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Authors: Hazel Statham

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BOOK: Dominic
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Her thoughts in tur
m
oil,
she gave no answer. Surely the d
uchess
would
insist
t
h
at
she
be
r
e
turned
to
h
e
r
f
a
m
ily, yet
how
was
she
to
affect
her
escape
fr
o
m Vale’s protection?
She
could
not
e
m
broil
him in
this
dread
fu
l tangle.
She knew her brother
and
would
not
lay
the
e
arl open to his reprisal, the con
s
equences of which could be disastrous.
Seeing
him
stifle
a
would-be
yawn,
she
took the
opportunity
to
delay
the
ordering
of
her
future, thinking
that
once
he
had
taken
so
m
e
sleep
and
the
re
m
aining
effects
of
the
brandy
had
been
allowed
to
dissipate,
he
would
view
t
h
e
s
it
u
ation
m
ore
logi
c
all
y
. Though exactly what she was to do, she knew not.

Vale rose and taking her silence as agree
m
ent to his ordering
,
took
her
arm and
said,
“Co
m
e
now,
we
are
both
in
need
of
rest
.
All
will
seem
a
deal
better
in
the
morning.”
T
hen
seeing
the
terr
o
r in her face as he would have
lifted
her
to
her
feet he
s
m
iled.
“Have
no
fear,
m
y dear, you are quite safe. I have no thoughts of seducing you.
I
am not
in
the
habit
of
r
u
ining
ladies
of
quality.
You will sl
e
ep in
m
y chamber
and I will do very well in the chair by the hearth.” Grinning he presented her with the fruit knife. “You
m
ay take
this with you for protection
as I know
you
will
have
no
co
m
punction
in using it.
However,
m
ay
I
suggest
that
the
next
ti
m
e
you
feel
the
need
to protect
yourself,
you
aim
for
m
y
ribs
and
not
my
a
r
m as
it will
have
f
ar
m
ore e
ff
ect.”

“I ce
r
t
a
inly will not,
s
i
r!
” she said i
n
dignantly.

I have done you enough harm, and I have every confidence in your
intentions.
However,
I
m
ust
ad
m
it
I
a
m tired
and would be grateful for your bed.”

“Then
away
with
you,
Jack,”
he
said,
leading
the
way to
his
cha
m
ber
and
opening
the
door
for
her
to
enter.
“I will
atte
m
pt to forestall
my
m
an
in
t
he
m
orning.
It
would not do that he should find you in
m
y bed.”

She
entered
and
turned
just
as the door closed in her wake. “Goodnight, sir,” she whispered to the e
m
pty roo
m
, “and thank you for your great kindness to
m
e.”

Vale
did
not
hear
her
words,
and
turning
wearily
from
the
do
o
r,
retreated
to
t
h
e
chair
by
the
hearth.
T
he
effects
of his night’s carousing were sta
r
ting to take effect and he wished nothing
m
ore than to seek his own repose. Stretching
his
long
legs
out
before
him he
rested his
head against
the
winged
back,
his eyes
closing
aut
o
m
aticall
y
. Im
m
ediately,
he fell
into a deep slu
m
ber from which it would
have
taken
a
thunderbo
l
t
to
wake
hi
m
,
t
he
effects
of the spirits rendering him as one in a co
m
a.

 

 

Chapter
Two

 

The
e
arl
awoke
to
the
sound
of
his
m
an
going
about his business and,
seeing
by the
m
antle
clock
that
the
ti
m
e approached
noon, he sat upright
in the chair, easing his aching li
m
b
s to a
m
ore co
m
f
ortable position.

“Ah, Peters,”
he said guardedly. “I trust you have not woken our visitor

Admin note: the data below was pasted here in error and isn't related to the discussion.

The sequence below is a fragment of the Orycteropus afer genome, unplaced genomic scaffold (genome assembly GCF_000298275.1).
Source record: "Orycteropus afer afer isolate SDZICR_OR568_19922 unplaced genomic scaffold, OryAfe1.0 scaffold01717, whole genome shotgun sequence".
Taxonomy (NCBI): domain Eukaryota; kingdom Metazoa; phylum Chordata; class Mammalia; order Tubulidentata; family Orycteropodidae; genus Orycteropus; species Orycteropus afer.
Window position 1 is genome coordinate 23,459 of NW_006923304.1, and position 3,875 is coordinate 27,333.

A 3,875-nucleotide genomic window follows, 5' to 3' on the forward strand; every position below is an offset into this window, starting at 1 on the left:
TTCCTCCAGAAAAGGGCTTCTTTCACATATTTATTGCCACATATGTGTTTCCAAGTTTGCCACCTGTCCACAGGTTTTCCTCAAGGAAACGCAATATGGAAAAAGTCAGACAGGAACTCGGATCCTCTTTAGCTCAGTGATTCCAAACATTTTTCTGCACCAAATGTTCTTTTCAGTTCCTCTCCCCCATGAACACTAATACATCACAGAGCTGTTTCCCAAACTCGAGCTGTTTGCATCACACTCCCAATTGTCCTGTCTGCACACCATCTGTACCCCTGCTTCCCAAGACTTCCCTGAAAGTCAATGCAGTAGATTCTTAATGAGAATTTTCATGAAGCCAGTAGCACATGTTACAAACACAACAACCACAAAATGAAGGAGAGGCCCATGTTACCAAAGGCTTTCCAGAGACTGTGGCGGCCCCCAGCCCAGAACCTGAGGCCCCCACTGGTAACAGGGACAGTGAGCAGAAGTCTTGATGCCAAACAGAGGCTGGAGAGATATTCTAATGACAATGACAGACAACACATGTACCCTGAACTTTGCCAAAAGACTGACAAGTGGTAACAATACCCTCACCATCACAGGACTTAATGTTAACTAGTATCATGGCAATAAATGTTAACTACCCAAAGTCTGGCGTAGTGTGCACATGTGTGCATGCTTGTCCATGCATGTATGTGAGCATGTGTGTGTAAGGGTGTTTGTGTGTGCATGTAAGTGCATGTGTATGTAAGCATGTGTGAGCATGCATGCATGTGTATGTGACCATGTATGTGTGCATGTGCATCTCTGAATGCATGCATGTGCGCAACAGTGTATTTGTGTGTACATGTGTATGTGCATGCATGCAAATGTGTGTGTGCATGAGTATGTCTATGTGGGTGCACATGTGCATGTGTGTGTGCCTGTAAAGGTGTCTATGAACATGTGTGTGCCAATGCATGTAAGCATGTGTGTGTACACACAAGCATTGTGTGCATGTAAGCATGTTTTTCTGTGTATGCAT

?

Peters, a tall angular ind
i
vidual looked so
m
ewhat taken aback.
“I
was
not
aware
that
we
have
a
visitor,
sir,”
he said,
glancing
toward
the
bedroom door.
“I
thought
you
to have
fallen
asleep
in
the
chair last
night
and
have
tried
m
y best not to wake you. Should I lay covers for two then,
m
y
lor
d
?”

“Firstly I
m
ust see t
h
at my guest is awake,” said Vale, rising from
t
he chair and stretching his stiffened li
m
bs. “In the
m
eanti
m
e, I would be grateful if you would prepare your brew. I have the devil’s own hangover.”

“Im
m
ediately, sir,” re
p
lied Peters
m
aking his way toward
the
kitchen.
It
was
not
unusual
to
find
his
young
m
aster
in
need
of
repair
aft
e
r
an
evening
at
his
clubs
and
he
had
ev
ol
ved
a
re
m
e
dy
that
ap
p
eared
to
alleviate
his sy
m
p
to
m
s.

W
aiting
f
or
Pet
e
rs
to
di
sappear,
Vale
quietly
knocked on
the
door
to
his
bedcha
m
ber,
but
as
there
was
no answer, he knocked again so
m
ewhat
louder.
S
till no reply and, beco
m
ing i
m
patient,
he t
r
ied the door only to find it
unlocked
and
, thrusting
it
wide
, peered into the now
e
m
pty
room.

W
here
the
devil has she gone now
?
” he expostulated, slam
m
i
ng the door shut and returning to the parlor.
Snatching
up
his
discar
d
ed coat,
he
felt
in
its capacio
u
s
p
ockets for the
key, b
u
t it
was n
o
t there
and striding over to the door found it to be in the lock.

“Stupid little fool,” he s
n
apped, cursing softly and long at
her
need
to
be
gone
f
r
om
his
protection.
“I
suppose
now I
will
be
obliged
to
go
in
search
of
her,
though
exactly what
is
to
be
done
should
I
find
her,
I
know
not.
D
a
m
nable
females
!
Nothing but trouble,
and
obstinate
into
the
b
ar
gain!
Sur
e
ly
she
was
not
in
f
ear
of
m
e?
For once
in
m
y life,
m
y intentions were of the
m
ost honorable. I wished
n
othing
m
ore than to
h
elp her
.
” Then as if reac
h
ing
a
deci
s
i
on,
“No,
I
will
not
scour
t
h
e
streets
for her.
She
m
u
st
m
ake
what
best
she can of the situation.
I offered
m
y
assi
s
t
ance
and
she
has
rej
e
cted
it.
So
be
it.
I will gi
v
e
it no
m
ore
m
i
nd; I have
p
roble
m
s enough of
m
y own to contend with.”

BOOK: Dominic
12.27Mb size Format: txt, pdf, ePub
ads

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